Definitions

from Wiktionary, Creative Commons Attribution/Share-Alike License

  • n. A person who calumniates.

from the GNU version of the Collaborative International Dictionary of English

  • n. One who calumniates.

from The Century Dictionary and Cyclopedia

  • n. One who calumniates or slanders; one who falsely and knowingly accuses another of anything of a disgraceful character, or maliciously propagates false accusations or reports.
  • n. Synonyms Slanderer, defamer, backbiter, libeler, detractor, traducer.

Etymologies

Sorry, no etymologies found.

Examples

  • "'There is another deity,' continued Har, 'reckoned in the number of the Æsir, whom some call the calumniator of the gods, the contriver of all fraud and mischief, and the disgrace of gods and men.

    Ten Great Religions An Essay in Comparative Theology

  • Calumniate is to be preferred as the verb, because the perpetrator can then be called a calumniator, which has a zestier flavor than calumnizer and avoids the calumnist/columnist confusion.

    No Uncertain Terms

  • There is another deity who is described as the calumniator of the gods and the contriver of all fraud and mischief.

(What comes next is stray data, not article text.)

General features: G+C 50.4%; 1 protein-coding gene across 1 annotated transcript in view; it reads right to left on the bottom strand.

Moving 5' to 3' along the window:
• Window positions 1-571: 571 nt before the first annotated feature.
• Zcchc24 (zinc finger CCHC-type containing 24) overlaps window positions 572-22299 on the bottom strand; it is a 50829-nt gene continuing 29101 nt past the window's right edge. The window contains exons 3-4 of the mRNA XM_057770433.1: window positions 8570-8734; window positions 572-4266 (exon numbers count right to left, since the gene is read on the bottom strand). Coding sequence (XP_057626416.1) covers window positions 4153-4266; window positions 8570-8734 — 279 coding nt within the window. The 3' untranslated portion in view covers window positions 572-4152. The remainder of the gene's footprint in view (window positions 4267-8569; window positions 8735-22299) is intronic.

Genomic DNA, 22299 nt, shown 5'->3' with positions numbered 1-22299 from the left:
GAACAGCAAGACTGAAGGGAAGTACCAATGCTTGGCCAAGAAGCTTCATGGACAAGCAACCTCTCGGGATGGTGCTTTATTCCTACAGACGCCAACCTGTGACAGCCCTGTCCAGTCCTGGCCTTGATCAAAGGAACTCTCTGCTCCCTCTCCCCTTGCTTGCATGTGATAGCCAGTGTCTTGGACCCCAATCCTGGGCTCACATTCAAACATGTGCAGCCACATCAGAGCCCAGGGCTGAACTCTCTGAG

The Age of Fable

  • He is called the calumniator of the Gods, the grand contriver of deceits and frauds, the reproach of Gods and men, and the archite6t of guilt.

    Icelandic poetry

  • Would you believe I once saw the word "calumniator" in a blog thread?

    problemchildbride.com Blog

  • I am willing to admit with that calumniator, his ambition was disappointed.

    Letter 389

  • But then the calumniator may still say he gave my brother such letter.

    Letter 389

  • “Die in thy falsehood, accursed slave!” said the Prince; and, drawing his sword, he would have pierced his calumniator, had not the

    The Fair Maid of Perth

  • The calumniator he detested more than the robber or the thief, in proportion as the loss of friends is greater than the loss of money. 119

    Agesilaus

  • A calumniator, a persecutor, and an impostor — avaricious, sanguinary, and seditious, he was detested by every party and at last the people cudgelled him to death.

    A Philosophical Dictionary

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  • That fiend of hell, the vile calumniator, who fattens upon murdered reputation, dares not pollute a lodge with his presence.

    - Alfred Creigh, Masonry and Anti Masonry , page 51.

    October 31, 2008

  • Why should such baleful passions any more take possession of your breast? rejoined Scipio. Do not so much play the calumniator on your own virtue.

    - Lesage, The Adventures of Gil Blas of Santillane, tr. Smollett, bk 11 ch. 1

    October 10, 2008